Are you a vegetarian concerned about adequate protein intake? Are you concerned about health issues that may result from high meat consumption? Are you obligated to prepare a meal for a loved one who is vegan? Are you considering embracing a vegan lifestyle, but not sure where to begin? Then this article is for you.
"Where do you get your protein from?"
This was almost always the first thing people asked me when I first began my journey in veganism. The truth is, every food has some amount of protein, and if combined right, quality vegetable proteins can provide your daily needs, depending on your lifestyle.
Quality Vegetarian Protein Sources
- Almonds, ¼ cup – 8 grams
- Cashews, ¼ cup – 5 grams
- Pistachios, ¼ cup – 6 grams
- Peanuts, ¼ cup – 9 grams
- Sunflower seeds, ¼ cup – 6 grams
- Pumpkin seeds, ¼ cup – 8 grams
- Flax seeds, ¼ cup – 8 grams
- Hemp hearts (Shelled hemp seeds), 3 tablespoons – 10 grams
- Chia, 3 tablespoons – 6 grams
- Lentils, 1 cup dry – 18 grams
- Black beans, 1 cup – 15 grams
- Kidney beans, 1 cup – 15 grams
- Chickpeas (Garbanzo beans), 1 cup – 15 grams
- Oats, 1 cup – 10 grams
- Brown rice, 1 cup – 5 grams
- Quinoa, 1 cup – 8 grams
- Buckwheat, 1 cup – 6 grams
- Sprouted grain bread, 1 slice – 5-6 grams
These are just a few examples of quality vegan protein sources. Be sure to eat them with greens like kale, spinach, or broccoli to aid digestion. Soy and wheat products were purposely left out because of the potential health problems associated with them.
Beans and grains combine well. There’s a reason why people around the world eat beans and lentils with rice. Morning oats taste great when combined with flax seeds. Peanut or almond butter on whole grain or sprouted grain bread is an awesome snack.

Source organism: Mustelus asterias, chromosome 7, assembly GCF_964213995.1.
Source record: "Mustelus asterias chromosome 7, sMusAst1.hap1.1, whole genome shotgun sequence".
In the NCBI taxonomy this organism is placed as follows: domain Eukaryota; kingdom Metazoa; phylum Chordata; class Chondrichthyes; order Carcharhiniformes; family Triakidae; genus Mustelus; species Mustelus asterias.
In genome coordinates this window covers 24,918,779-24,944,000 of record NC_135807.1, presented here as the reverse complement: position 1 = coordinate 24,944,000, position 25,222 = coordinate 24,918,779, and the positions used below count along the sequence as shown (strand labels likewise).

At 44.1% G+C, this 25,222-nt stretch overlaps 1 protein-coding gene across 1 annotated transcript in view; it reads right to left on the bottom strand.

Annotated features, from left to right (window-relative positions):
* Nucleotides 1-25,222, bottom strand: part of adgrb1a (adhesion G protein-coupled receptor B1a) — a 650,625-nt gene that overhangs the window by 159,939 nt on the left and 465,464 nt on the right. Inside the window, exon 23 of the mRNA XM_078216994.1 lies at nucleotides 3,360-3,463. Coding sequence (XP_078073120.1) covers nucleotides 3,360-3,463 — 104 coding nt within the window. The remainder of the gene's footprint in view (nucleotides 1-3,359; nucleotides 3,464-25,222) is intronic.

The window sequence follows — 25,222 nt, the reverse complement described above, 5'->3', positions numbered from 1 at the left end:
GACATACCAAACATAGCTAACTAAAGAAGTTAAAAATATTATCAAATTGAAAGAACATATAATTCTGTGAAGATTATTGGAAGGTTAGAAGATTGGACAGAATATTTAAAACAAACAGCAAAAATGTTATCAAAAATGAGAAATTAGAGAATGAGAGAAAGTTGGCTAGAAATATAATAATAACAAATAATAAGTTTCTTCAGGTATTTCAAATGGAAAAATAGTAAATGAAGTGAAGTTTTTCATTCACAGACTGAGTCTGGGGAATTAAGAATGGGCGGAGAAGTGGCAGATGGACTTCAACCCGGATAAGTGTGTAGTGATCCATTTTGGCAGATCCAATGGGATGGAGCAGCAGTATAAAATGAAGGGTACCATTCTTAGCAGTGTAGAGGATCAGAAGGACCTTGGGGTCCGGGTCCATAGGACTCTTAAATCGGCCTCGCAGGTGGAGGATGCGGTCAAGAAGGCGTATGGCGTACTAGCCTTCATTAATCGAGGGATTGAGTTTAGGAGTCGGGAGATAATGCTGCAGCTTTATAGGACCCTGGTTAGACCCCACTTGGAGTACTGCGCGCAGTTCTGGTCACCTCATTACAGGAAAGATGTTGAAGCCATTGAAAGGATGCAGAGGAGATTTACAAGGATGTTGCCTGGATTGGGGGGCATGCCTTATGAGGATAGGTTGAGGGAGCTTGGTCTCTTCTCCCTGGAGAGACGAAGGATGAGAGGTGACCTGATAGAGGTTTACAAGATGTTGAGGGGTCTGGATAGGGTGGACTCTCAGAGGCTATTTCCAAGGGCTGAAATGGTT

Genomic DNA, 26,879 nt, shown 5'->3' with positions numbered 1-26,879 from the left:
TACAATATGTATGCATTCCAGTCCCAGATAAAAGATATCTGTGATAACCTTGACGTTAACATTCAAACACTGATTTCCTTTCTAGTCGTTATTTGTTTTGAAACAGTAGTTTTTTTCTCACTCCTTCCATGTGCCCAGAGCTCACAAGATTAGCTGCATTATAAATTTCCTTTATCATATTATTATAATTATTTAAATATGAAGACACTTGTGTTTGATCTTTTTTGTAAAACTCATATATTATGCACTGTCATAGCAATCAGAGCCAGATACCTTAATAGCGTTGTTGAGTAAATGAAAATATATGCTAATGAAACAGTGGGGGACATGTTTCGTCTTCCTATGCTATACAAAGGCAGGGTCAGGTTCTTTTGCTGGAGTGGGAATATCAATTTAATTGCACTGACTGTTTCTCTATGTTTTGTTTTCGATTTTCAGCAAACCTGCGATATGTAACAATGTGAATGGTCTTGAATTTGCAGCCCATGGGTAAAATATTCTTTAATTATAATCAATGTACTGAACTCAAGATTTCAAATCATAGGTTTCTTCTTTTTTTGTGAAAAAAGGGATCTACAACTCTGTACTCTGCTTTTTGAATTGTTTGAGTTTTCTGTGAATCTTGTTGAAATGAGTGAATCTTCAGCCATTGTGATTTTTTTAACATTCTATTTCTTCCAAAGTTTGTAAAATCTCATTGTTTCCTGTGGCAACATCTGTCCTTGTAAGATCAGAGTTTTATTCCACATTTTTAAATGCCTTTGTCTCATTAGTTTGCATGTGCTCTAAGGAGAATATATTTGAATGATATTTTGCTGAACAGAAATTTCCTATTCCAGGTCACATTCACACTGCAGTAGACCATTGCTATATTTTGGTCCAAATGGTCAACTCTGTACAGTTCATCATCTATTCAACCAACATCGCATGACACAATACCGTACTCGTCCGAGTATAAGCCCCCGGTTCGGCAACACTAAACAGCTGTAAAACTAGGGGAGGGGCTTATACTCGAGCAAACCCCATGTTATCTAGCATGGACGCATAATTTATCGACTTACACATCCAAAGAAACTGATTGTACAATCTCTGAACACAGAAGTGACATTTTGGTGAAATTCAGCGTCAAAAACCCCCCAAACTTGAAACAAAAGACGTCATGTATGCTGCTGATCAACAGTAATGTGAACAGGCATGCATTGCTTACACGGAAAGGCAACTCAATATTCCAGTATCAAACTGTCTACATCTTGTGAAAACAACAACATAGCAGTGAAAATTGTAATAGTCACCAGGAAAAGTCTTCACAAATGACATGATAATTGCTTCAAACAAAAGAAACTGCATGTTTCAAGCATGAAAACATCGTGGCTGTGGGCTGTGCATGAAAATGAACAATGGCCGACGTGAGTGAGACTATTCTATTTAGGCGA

However, too many carbohydrates can lead to unwanted weight gain. To reduce carbs you would get from your grains, you can combine your legumes with nuts or seeds. That way, you can have low glycemic meals with all the protein you need, plus healthy fats.
For example, the following combine well for complete protein:
- Black beans and pistachios
- Kidney beans and almond slivers
- Lentils and hemp hearts
Author, The Thrive Diet, Ironman and two-time Canadian 50k Ultra-Marathon Champ.
How much protein do you need?
Protein is essential for overall body function and health. It is vital for repair of red blood cells, growth of hair and fingernails, regulation of hormone secretion, muscle contraction, digestion, maintenance of the body's water balance, protection against disease, transport of nutrients to and from cells, the carrying of oxygen, and regulation of blood clotting.
There is lots of conflicting information about how much protein people should consume. According to the American Dietetic Association, a sedentary person should consume no more than 0.36 grams of protein per pound of body weight each day. If you are physically active, you will need more protein than that to repair muscle and build bone density. That number should be closer to 0.7-0.8 grams of protein per pound of bodyweight.
I was able to maintain a lifestyle of Olympic weight lifting, trekking/backpacking, and practicing mixed martial arts all on a vegan diet. If you plan on pursuing an active lifestyle like this, you may want to supplement with vegan protein powders. There are some great manufacturers on the market, including SunWarrior, Growing Naturals, and PlantFusion.
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